Colorado’s standardized health benefit plan (HB21-1232)


Emily Boerger


Elected officials in Colorado have made their state the third to adopt legislation mandating tightly-regulated health insurance offerings. As was the case in Washington and Nevada, the push came from advocates of a “public option,” although the final bill (HB21-1232) leverages private coverage, not public insurance.

None of the three states have enacted a pure version of the public option because of the operational and political challenges of standing up a publicly-administered plan. Instead, they have required the state’s existing private insurers to comply with various requirements. In Colorado’s case, state officials tasked carriers with offering a new “standardized health benefit” alongside their other policies under terms written up by the insurance commissioner.


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The Colorado law is controversial because of the wide latitude granted to state officials to intervene in the plan. The general approach was to impose a series of general (and politically appealing) requirements without being prescriptive about the methods for achieving them. The state is then given substantial new authority to step in if the private insurers fail to deliver on the law’s commitments.

The state’s health insurers argue the scheme is designed to fail because it is not possible for the numbers to add up. The law requires insurers to offer a generous benefit package, include many providers in their networks, and pay minimum fees for hospital services, all while also lowering their premiums.

The hospital association was neutral on the final bill after it was amended to place floors on their reimbursement levels. The state medical society was also neutral after the Senate removed the requirement that physicians participate in the plan.

The following is a brief summary of HB21-1232’s key provisions:


  • Beginning in 2023, health insurers are required to offer standardized health plans in the same markets in which they sell individual and small-group policies. The new plans are to be offered both on and off the Affordable Care Act (ACA) exchange.
  • The benefit design will be uniform across the industry, and will build upon the metal tiers of the ACA with an expansion in covered pediatric services. The precise benefit requirements will be written by the state’s insurance regulator after a consultation process with the industry and advocates. Primary care and behavioral health are to be covered fully even before annual deductibles have been satisfied.
  • Premiums for the new plans are capped. In 2023, the insurers must offer coverage that is at least 5 percent less expensive than the average premium they charged in 2021 (after accounting for medical inflation in 2022 and 2023). In 2024, the premium savings must be at least 10 percent, and, in 2025, 15 percent. In 2026 and later, premiums cannot rise faster than medical inflation.
  • Insurers must meet extensive network adequacy rules to ensure ready access to care, including for populations that historically have faced barriers when seeking services.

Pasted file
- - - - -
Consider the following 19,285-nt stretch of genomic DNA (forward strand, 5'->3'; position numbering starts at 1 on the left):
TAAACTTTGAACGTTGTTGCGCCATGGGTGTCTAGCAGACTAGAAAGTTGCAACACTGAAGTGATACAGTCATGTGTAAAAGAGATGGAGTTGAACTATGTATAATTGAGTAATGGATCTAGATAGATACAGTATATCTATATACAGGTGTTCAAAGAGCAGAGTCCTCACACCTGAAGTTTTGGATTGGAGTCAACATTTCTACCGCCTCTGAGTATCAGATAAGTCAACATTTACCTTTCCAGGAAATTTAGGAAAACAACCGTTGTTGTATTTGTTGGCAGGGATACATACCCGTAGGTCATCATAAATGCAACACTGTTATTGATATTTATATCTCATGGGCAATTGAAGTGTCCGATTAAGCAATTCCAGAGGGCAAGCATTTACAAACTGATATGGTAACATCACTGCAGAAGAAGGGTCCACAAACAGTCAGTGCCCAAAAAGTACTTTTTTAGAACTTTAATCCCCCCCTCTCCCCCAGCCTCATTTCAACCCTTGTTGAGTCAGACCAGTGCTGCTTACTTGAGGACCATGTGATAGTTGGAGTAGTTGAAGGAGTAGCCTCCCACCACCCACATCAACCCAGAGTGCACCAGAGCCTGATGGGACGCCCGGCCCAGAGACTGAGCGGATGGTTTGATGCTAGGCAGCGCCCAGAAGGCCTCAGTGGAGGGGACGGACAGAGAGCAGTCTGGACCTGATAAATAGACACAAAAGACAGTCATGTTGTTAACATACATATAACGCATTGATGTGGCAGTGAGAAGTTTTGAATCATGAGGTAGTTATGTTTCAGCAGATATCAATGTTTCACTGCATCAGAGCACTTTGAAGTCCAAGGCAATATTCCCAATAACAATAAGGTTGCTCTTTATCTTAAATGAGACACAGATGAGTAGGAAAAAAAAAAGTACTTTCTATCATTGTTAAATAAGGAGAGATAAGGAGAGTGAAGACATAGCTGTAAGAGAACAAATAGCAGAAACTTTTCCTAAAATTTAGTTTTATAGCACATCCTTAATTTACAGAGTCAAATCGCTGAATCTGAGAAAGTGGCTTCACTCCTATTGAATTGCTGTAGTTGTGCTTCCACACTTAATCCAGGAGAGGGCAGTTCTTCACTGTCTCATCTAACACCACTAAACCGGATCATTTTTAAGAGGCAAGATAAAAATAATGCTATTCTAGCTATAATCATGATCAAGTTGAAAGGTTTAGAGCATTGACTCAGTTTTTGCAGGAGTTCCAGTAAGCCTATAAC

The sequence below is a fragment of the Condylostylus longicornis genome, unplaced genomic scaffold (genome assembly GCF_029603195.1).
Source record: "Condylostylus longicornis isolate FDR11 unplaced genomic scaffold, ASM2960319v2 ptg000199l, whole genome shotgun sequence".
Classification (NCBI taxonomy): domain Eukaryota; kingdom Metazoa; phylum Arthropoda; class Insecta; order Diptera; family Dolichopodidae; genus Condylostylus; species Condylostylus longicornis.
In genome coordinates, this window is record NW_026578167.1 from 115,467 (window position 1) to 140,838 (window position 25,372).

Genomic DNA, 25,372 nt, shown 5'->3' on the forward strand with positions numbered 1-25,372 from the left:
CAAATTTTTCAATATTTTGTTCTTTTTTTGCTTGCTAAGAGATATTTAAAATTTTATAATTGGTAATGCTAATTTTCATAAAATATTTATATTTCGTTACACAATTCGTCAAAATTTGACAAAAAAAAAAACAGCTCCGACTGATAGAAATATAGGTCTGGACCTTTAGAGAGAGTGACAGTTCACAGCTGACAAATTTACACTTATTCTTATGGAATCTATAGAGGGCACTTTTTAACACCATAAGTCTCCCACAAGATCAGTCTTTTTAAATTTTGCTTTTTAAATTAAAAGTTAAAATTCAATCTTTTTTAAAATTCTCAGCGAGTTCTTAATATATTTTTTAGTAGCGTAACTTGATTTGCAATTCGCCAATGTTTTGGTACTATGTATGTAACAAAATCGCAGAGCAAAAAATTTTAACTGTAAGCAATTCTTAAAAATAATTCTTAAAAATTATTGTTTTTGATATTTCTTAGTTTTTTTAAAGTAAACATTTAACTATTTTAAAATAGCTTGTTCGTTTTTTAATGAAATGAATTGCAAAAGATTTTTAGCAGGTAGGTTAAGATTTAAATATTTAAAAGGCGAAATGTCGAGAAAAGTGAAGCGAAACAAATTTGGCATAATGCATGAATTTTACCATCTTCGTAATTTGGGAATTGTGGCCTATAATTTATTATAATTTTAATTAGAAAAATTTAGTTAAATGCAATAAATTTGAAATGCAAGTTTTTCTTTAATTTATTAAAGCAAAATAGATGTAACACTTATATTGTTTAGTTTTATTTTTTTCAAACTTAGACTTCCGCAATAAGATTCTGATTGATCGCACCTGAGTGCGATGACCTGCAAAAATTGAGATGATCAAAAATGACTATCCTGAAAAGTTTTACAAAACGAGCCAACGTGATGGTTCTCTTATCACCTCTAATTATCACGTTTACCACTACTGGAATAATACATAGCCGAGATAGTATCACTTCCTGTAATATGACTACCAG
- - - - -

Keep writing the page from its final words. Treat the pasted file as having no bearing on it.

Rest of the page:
• Insurers failing to meet the state’s objectives must identify the obstacles preventing compliance. The commissioner is then authorized to hold a public inquiry and impose a solution, which may involve forcing hospitals to participate and to accept as payment in full whatever reimbursement level the state determines is appropriate.
  • Insurers must pay various categories of hospitals minimum fees tied to Medicare’s rates. The base floor for all hospitals is 155 percent of Medicare. Essential access hospitals get at least 175 percent of Medicare, while pediatric facilities get a minimum of 210 percent. Hospitals serving an above average number of Medicare and Medicaid patients are to be paid at least 185 percent of Medicare’s rates.
  • Participating practitioners, including physicians, are to be paid a minimum of 135 percent of Medicare’s rates.
  • Hospitals refusing to join the standardized plan can be fined up to $10,000 per day for the first 30 days of noncompliance, and $40,000 per day thereafter.
  • State officials are authorized to submit a section 1332 waiver to the federal government to secure whatever additional federal funding might be available to support the plan.
  • The governor is to appoint an advisory board with a diverse membership to provide input on the emerging plan.


With three states now pursuing similar plans, there is a pattern emerging. Creating a new, publicly-administered insurance plan — a true public option — is not possible at the moment. A more achievable goal is imposition of strict cost-cutting requirements on existing private insurers.

The challenge will come when the objectives come into open conflict. State officials want more generous coverage, wide access to providers (with payment rates well above what Medicare pays), and lower premiums. Insurers say it is not possible to have all three, and something must give. The only sure bet is that the debate will continue.

James C. Capretta is a columnist for State of Reform and is a senior fellow at the American Enterprise Institute.